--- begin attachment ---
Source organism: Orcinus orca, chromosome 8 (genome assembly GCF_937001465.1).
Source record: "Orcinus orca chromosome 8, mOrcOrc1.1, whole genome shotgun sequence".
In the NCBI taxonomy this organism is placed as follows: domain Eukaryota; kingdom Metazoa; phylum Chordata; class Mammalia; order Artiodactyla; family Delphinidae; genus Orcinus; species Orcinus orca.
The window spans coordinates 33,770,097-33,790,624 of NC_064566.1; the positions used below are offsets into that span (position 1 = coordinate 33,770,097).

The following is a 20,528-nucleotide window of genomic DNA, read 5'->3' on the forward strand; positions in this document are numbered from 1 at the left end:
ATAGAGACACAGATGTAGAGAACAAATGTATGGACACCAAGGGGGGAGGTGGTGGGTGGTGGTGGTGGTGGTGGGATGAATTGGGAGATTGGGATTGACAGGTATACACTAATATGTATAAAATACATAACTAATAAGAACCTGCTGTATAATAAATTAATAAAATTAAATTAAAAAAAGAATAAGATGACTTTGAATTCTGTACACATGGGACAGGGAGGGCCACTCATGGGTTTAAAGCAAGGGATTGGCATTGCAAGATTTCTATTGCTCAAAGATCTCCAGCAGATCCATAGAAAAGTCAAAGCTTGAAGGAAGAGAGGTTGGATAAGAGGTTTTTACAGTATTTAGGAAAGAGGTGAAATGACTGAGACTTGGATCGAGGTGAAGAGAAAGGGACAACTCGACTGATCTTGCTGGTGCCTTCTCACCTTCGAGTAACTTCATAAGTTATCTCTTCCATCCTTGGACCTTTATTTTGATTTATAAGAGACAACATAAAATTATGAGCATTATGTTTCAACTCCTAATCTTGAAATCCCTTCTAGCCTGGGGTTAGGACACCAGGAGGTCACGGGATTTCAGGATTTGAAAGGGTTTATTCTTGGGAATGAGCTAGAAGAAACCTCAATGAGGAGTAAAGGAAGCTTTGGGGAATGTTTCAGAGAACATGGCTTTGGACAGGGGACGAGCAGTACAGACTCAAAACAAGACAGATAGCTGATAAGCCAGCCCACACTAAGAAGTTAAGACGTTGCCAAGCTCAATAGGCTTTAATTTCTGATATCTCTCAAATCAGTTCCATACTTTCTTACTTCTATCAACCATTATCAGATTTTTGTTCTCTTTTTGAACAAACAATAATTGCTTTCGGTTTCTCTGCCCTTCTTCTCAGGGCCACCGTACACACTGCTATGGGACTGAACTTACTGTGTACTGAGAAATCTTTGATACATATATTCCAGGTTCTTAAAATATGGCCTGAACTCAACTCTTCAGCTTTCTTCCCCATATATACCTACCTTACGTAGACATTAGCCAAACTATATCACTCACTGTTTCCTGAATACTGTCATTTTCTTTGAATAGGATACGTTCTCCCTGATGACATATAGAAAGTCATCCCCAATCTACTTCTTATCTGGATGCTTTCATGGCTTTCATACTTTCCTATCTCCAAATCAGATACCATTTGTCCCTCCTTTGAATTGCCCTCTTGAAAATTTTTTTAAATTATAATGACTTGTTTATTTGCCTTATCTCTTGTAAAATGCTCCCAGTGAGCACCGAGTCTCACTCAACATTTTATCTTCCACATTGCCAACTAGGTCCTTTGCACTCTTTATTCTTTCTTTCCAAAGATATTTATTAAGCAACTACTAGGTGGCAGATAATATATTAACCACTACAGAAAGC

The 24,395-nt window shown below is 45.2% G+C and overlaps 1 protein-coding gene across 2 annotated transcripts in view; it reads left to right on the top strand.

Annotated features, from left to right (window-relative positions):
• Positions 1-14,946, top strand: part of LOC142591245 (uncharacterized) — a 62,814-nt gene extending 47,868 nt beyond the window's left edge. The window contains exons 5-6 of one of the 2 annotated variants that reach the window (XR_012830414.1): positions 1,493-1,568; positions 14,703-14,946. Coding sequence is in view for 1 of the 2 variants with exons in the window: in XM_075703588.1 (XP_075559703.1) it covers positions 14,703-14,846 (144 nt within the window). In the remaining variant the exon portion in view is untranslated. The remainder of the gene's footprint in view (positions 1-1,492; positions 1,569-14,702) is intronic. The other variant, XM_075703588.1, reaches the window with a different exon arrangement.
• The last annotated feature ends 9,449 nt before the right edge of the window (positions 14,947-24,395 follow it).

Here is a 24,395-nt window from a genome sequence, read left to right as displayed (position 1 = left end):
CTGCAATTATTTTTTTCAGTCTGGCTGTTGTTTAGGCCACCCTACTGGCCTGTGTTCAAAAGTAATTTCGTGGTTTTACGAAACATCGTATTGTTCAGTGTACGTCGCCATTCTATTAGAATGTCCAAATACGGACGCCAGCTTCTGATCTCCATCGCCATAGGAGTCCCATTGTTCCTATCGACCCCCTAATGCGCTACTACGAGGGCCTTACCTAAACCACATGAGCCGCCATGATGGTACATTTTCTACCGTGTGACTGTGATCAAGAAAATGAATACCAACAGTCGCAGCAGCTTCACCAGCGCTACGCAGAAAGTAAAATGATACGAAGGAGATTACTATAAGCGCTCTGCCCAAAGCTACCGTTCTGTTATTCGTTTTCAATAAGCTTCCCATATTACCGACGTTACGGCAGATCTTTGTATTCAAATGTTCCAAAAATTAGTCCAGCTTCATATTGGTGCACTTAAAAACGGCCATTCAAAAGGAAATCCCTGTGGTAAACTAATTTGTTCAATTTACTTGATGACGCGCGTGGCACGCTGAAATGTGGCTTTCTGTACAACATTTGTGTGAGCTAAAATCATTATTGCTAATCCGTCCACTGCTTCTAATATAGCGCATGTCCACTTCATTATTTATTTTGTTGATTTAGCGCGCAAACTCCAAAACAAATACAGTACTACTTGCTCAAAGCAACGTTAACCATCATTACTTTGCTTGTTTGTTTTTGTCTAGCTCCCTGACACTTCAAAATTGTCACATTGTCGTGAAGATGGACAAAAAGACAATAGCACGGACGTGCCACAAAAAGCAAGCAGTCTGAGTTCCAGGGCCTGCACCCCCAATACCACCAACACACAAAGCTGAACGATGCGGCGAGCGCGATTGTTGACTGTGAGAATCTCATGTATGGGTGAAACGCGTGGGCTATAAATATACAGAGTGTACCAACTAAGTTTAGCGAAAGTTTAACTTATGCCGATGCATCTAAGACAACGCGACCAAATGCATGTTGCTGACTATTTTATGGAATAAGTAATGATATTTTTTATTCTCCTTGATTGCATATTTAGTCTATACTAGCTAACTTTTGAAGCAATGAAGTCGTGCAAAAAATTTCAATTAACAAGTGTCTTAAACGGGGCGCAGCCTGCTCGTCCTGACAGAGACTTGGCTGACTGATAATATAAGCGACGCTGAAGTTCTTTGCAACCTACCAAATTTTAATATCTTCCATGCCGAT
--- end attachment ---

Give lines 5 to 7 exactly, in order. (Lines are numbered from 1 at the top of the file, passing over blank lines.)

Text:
The following is a 20,528-nucleotide window of genomic DNA, read 5'->3' on the forward strand; positions in this document are numbered from 1 at the left end:
ATAGAGACACAGATGTAGAGAACAAATGTATGGACACCAAGGGGGGAGGTGGTGGGTGGTGGTGGTGGTGGTGGGATGAATTGGGAGATTGGGATTGACAGGTATACACTAATATGTATAAAATACATAACTAATAAGAACCTGCTGTATAATAAATTAATAAAATTAAATTAAAAAAAGAATAAGATGACTTTGAATTCTGTACACATGGGACAGGGAGGGCCACTCATGGGTTTAAAGCAAGGGATTGGCATTGCAAGATTTCTATTGCTCAAAGATCTCCAGCAGATCCATAGAAAAGTCAAAGCTTGAAGGAAGAGAGGTTGGATAAGAGGTTTTTACAGTATTTAGGAAAGAGGTGAAATGACTGAGACTTGGATCGAGGTGAAGAGAAAGGGACAACTCGACTGATCTTGCTGGTGCCTTCTCACCTTCGAGTAACTTCATAAGTTATCTCTTCCATCCTTGGACCTTTATTTTGATTTATAAGAGACAACATAAAATTATGAGCATTATGTTTCAACTCCTAATCTTGAAATCCCTTCTAGCCTGGGGTTAGGACACCAGGAGGTCACGGGATTTCAGGATTTGAAAGGGTTTATTCTTGGGAATGAGCTAGAAGAAACCTCAATGAGGAGTAAAGGAAGCTTTGGGGAATGTTTCAGAGAACATGGCTTTGGACAGGGGACGAGCAGTACAGACTCAAAACAAGACAGATAGCTGATAAGCCAGCCCACACTAAGAAGTTAAGACGTTGCCAAGCTCAATAGGCTTTAATTTCTGATATCTCTCAAATCAGTTCCATACTTTCTTACTTCTATCAACCATTATCAGATTTTTGTTCTCTTTTTGAACAAACAATAATTGCTTTCGGTTTCTCTGCCCTTCTTCTCAGGGCCACCGTACACACTGCTATGGGACTGAACTTACTGTGTACTGAGAAATCTTTGATACATATATTCCAGGTTCTTAAAATATGGCCTGAACTCAACTCTTCAGCTTTCTTCCCCATATATACCTACCTTACGTAGACATTAGCCAAACTATATCACTCACTGTTTCCTGAATACTGTCATTTTCTTTGAATAGGATACGTTCTCCCTGATGACATATAGAAAGTCATCCCCAATCTACTTCTTATCTGGATGCTTTCATGGCTTTCATACTTTCCTATCTCCAAATCAGATACCATTTGTCCCTCCTTTGAATTGCCCTCTTGAAAATTTTTTTAAATTATAATGACTTGTTTATTTGCCTTATCTCTTGTAAAATGCTCCCAGTGAGCACCGAGTCTCACTCAACATTTTATCTTCCACATTGCCAACTAGGTCCTTTGCACTCTTTATTCTTTCTTTCCAAAGATATTTATTAAGCAACTACTAGGTGGCAGATAATATATTAACCACTACAGAAAGC

The 24,395-nt window shown below is 45.2% G+C and overlaps 1 protein-coding gene across 2 annotated transcripts in view; it reads left to right on the top strand.